It’s October and my thoughts have been forced to turn to masks, identity and truth — pretty heavy stuff. But I’ve also been thinking about what Rodney Dangerfield, the comic philosopher, once said about the holiday: “On Halloween, parents send their kids out looking like me.”
Even scarier is the fact that parents don Halloween attire that on any other day would get them arrested, at best, or committed to a mental institution, at worst. Or the fact that parents let their kids go out at night cloaked as witches, demons or zombies from “Night of the Living Dead.” And give them permission to extort treats with threats of mayhem.
OK, I know I’m being a spoilsport. But, honestly, everything about “All Hallow’s Eve” is just plain wrong — a quick Google search reinforces my claim. But all this leads me to think on another level: I wonder what Halloween says about the human desire to assume fake identities. Do people expect allowances from others if they’re masquerading as someone else? Do they get more “treats” if they do things that normally lead to “tricks”?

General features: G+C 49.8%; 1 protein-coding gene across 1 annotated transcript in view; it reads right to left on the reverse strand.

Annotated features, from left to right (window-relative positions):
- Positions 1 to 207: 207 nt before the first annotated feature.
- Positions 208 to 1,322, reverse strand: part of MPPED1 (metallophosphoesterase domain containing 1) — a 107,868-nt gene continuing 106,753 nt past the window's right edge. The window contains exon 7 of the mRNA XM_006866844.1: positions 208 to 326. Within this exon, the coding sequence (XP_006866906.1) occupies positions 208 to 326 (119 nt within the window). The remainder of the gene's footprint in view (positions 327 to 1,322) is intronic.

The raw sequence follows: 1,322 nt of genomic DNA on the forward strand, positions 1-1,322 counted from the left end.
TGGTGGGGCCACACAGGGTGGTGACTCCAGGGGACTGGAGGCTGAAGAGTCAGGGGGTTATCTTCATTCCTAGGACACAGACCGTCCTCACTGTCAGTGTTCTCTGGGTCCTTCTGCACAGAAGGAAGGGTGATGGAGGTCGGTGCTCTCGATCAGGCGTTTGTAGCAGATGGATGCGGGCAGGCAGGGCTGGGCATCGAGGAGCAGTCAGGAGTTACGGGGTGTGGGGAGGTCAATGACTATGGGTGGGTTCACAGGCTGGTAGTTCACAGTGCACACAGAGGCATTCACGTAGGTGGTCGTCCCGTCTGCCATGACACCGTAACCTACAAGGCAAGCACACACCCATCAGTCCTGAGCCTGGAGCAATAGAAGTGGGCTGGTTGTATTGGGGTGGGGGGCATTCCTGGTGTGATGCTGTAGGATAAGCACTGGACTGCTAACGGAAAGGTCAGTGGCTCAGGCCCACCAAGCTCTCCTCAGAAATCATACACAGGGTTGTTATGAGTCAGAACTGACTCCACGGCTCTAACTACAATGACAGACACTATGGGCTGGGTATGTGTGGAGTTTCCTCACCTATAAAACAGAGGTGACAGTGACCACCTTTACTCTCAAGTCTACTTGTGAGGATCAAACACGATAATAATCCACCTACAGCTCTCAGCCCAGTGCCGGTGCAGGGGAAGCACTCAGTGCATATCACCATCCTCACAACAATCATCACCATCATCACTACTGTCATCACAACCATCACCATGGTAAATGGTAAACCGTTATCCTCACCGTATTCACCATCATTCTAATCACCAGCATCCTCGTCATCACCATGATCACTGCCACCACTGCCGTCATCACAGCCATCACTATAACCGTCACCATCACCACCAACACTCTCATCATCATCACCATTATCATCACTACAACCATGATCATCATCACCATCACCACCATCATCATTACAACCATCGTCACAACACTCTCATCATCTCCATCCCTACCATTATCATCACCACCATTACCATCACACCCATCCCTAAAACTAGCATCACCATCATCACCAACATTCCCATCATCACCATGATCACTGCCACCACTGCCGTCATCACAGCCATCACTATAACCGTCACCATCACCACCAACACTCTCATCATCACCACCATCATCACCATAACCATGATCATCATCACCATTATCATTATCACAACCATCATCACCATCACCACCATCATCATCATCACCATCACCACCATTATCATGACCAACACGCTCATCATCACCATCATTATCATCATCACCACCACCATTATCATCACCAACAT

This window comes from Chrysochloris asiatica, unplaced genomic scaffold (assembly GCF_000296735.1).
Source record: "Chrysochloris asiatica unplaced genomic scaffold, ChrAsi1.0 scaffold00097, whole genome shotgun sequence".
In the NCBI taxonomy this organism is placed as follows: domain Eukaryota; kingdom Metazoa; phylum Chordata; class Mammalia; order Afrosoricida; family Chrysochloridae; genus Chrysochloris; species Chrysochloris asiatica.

People wear masks in our business, too. Advisors dress a certain way in order to impress prospects. They furnish their offices just so to make a certain point. They put certain letters after their names and put up certain types of websites that convey the right message. (“I’m competent AND trustworthy!”)